Why do philosophers think we need compositional facts? Apparently, we need them because they are able to fulfil semantic roles: for example, being a truthmaker, that in virtue of which a sentence is true. Facts are understood as fulfilling the ontological role of unifying a relation with its terms, supposing that relations in themselves are not enough to relate the terms of a relation. As facts are structured entities, they are able to unify a, love and b in the order of a's loving b. The fact that a loves b is thus not the same as the fact that b loves a. Do we need facts here? From a logical point of view, it does not seem to be so. Just as concepts are one-place (non-linguistic) predicates, relations are predicates with more than one open place. The unity of the relation with its terms is accounted for by the relation itself insofar as it is unsaturated. If the relation is a two-place predicate, there are two slots in the relation, and an ordered pair is needed to fulfil it. We are thus able to account for the difference between a's loving b and b's loving a without needing to acknowledge facts here. Ordered pairs are essentially more than a sum of the elements, as there is a difference between < a, b > and < b, a >. From a logical point of view, we are thus in need of non-mereological sums in order to account for asymmetric relations. Furthermore, we can explain relations as having open places only insofar as we have acknowledged nonmereological wholes, unified complexes consisting of relations and their terms. From these wholes we subtract objects in order to explain that relations and concepts are unsaturated. If these wholes were understood to be mereological, the relation would be as saturated as the object, and no unity would be accounted for.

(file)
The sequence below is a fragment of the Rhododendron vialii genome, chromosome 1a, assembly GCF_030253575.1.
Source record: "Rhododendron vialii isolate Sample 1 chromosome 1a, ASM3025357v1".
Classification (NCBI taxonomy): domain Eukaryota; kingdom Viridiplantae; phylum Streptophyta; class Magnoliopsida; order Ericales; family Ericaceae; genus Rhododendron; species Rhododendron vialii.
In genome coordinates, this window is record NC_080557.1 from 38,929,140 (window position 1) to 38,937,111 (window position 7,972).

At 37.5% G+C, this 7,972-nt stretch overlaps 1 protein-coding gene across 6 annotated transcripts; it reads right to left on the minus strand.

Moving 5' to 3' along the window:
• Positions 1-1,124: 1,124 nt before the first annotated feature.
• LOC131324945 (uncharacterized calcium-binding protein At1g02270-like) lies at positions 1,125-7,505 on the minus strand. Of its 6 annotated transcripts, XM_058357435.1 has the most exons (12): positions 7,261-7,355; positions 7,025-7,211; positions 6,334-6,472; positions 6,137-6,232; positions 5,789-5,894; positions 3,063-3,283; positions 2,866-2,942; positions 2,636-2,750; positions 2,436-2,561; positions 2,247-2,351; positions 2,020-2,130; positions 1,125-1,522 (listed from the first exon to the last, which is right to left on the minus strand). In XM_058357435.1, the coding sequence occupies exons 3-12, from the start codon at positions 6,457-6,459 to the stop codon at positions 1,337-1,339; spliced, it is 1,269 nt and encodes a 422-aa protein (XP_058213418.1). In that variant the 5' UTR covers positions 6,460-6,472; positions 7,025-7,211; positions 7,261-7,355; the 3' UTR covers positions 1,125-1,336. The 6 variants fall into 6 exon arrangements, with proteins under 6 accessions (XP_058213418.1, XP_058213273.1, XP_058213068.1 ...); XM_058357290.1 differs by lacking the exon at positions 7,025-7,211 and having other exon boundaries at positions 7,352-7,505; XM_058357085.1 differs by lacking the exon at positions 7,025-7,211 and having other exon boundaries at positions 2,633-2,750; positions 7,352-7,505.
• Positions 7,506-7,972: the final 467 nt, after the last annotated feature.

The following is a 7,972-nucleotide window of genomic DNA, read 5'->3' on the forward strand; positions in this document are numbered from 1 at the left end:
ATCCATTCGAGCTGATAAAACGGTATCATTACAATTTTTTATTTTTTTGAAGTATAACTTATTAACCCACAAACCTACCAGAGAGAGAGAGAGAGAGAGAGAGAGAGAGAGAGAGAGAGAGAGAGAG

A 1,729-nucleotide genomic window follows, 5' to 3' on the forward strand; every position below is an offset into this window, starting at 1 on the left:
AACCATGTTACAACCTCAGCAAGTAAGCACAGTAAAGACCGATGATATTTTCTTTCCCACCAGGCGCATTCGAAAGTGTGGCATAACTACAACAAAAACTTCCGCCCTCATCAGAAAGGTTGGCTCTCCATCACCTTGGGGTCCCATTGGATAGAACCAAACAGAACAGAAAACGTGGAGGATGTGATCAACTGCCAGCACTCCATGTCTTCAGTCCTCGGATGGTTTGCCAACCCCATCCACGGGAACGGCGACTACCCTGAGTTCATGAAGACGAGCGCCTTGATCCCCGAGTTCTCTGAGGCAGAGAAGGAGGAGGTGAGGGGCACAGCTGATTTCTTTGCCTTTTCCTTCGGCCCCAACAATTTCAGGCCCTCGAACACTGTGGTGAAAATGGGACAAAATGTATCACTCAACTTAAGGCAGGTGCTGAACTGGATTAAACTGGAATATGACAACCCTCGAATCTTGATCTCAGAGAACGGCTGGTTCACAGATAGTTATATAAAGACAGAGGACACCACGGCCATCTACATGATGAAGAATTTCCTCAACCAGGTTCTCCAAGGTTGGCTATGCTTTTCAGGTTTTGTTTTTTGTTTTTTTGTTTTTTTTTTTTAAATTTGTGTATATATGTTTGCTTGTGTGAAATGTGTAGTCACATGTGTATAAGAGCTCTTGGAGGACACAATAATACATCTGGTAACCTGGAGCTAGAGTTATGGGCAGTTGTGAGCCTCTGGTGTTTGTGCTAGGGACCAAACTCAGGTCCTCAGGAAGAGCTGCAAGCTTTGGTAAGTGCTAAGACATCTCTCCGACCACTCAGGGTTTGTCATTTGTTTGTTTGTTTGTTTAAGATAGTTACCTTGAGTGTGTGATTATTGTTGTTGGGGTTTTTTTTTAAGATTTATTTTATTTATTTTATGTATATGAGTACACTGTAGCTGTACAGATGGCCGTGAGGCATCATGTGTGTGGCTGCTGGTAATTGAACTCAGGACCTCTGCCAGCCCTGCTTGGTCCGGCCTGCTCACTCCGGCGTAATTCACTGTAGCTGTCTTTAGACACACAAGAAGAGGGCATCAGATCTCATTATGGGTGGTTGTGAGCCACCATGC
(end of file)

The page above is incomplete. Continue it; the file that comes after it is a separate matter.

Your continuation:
In chapter three, the author aims to give an answer to the unity problem in terms of a mereological ontology. The notion of relata-specific relations is used to account for the unity problem. As these relata-specific relations together with their relata may also function as truthmakers, facts are not needed for that role either, the author argues. What are relata-specific relations? "If R is relata-specific, and thus it is in the nature of R to relate a and b, then aRb exists as soon as R exists." (p. 92). We have to make here a distinction between the relation R1 relating a and b in such a way that a's loving b comes to exist, and the relation R2 relating a and b in such a way that b's loving a comes to exist. The slots of R1 and R2 must be different, so that R1 will by definition get a in its first slot, and R2 will get b in its first slot (p. 93). In this way we need neither ordered pairs, nor facts, and we can stay within a mereological framework to explain how relations relate their terms. A similar answer can be given to the question what unifies a non-linguistic predicate to its object. This solution makes sense if we consider relations to be tropes, irrepeatable qualities, dependent for their existence on particular individuals. One has to account for the fact that in both cases a loving (R) is involved, and one needs to account for the generality of predication. One could answer that the trope R1 involves the aspect of loving, instantiating the universal loving, and the aspect of a_ X _ b, where a and b merely indicate the relata specific slots (and thus differ from a and b that get into the slots), and that this aspect differs from b_X_a, the corresponding aspect in R2. How are we to explain this difference between R1 and R2 within a mereological framework? And how can we explain what slots are without invoking the notion of a nonmereological whole?